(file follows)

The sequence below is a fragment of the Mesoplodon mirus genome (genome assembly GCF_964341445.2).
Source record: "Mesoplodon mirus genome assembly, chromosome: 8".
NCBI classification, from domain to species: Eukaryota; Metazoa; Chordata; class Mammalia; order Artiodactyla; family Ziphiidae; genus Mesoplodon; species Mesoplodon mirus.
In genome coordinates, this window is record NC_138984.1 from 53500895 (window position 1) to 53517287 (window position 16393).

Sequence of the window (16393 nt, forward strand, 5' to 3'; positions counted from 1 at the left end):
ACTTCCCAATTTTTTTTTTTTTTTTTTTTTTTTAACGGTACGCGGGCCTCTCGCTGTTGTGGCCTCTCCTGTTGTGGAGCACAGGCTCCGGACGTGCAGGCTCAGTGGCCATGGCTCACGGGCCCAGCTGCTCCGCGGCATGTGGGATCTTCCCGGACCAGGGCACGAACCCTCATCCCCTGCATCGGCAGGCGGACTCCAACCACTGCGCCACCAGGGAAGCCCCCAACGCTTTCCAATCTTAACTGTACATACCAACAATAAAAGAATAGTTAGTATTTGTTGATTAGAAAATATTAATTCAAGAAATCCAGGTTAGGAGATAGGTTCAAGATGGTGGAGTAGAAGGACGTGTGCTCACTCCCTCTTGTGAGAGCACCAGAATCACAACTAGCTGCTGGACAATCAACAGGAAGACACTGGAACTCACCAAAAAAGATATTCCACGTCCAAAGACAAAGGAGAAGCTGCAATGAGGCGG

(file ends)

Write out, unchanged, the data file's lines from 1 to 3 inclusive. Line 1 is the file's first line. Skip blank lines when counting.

The sequence below is a fragment of the Mesoplodon mirus genome (genome assembly GCF_964341445.2).
Source record: "Mesoplodon mirus genome assembly, chromosome: 8".
NCBI classification, from domain to species: Eukaryota; Metazoa; Chordata; class Mammalia; order Artiodactyla; family Ziphiidae; genus Mesoplodon; species Mesoplodon mirus.